When he called, I explained that it was for a film project for a class and that we'd only need it briefly in a shot we would make involving it. Not only did he tell me that was very possible, but when I asked him how much that would run me, he said "I used to be a photography student, I tried to do the same thing once and got shot down, so I know what you're going through. For school? Don't worry about it then, man, I'll take care of you." I'm, at this point, trying not to scream into the phone from yelling and celebrating. He gave me a few extra details on the requirements for the graphic and I told him I'd get back in touch with him. I immediately called Clay (who immediately after called Jason, who was creating the film) to tell them it was on and plan accordingly. Jason set to work readjusting the film to include this scene, and I put together the simple graphics to be displayed. I contacted BJ Saturday after ironing out everything with the film aspect and we set 7 pm Sunday evening as the start time. BJ said he would put it in the rotation with 8 other advertisements, it would come up every 80 seconds for 10 seconds, and he would leave it in rotation for 30 minutes. The clip on my stream was us burning our first couple rotations admiring it and trying to get pictures for the contest, we filmed what we needed (several times) after we knocked that out of the way.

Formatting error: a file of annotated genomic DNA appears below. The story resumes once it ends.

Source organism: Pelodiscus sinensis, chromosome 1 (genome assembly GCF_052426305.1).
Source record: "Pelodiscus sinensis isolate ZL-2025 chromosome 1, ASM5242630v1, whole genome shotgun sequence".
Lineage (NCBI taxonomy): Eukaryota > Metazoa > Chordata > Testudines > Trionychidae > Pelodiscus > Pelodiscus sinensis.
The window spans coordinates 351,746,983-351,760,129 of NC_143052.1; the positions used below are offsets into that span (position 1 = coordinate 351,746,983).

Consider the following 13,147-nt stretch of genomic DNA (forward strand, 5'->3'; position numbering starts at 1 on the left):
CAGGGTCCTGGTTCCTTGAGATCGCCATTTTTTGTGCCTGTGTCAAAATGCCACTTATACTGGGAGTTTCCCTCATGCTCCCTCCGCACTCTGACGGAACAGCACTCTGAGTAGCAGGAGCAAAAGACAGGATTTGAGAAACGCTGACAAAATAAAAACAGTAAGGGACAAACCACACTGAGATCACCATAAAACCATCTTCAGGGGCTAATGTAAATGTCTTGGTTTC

"3000 US Dollars for one board for a month - I almost abandoned the idea."

4) Overall, how much did the project cost you?
The shirts you see were made for us from a friend who can screen print. So we had to buy the black shirts, but the printing didn't cost us anything and the billboard cost us nothing. Opportunity cost was the biggest expense, haha. Though, I did spend 1.50 US Dollars for a soda used in the film...

5) How long did it take for you guys to prepare for it?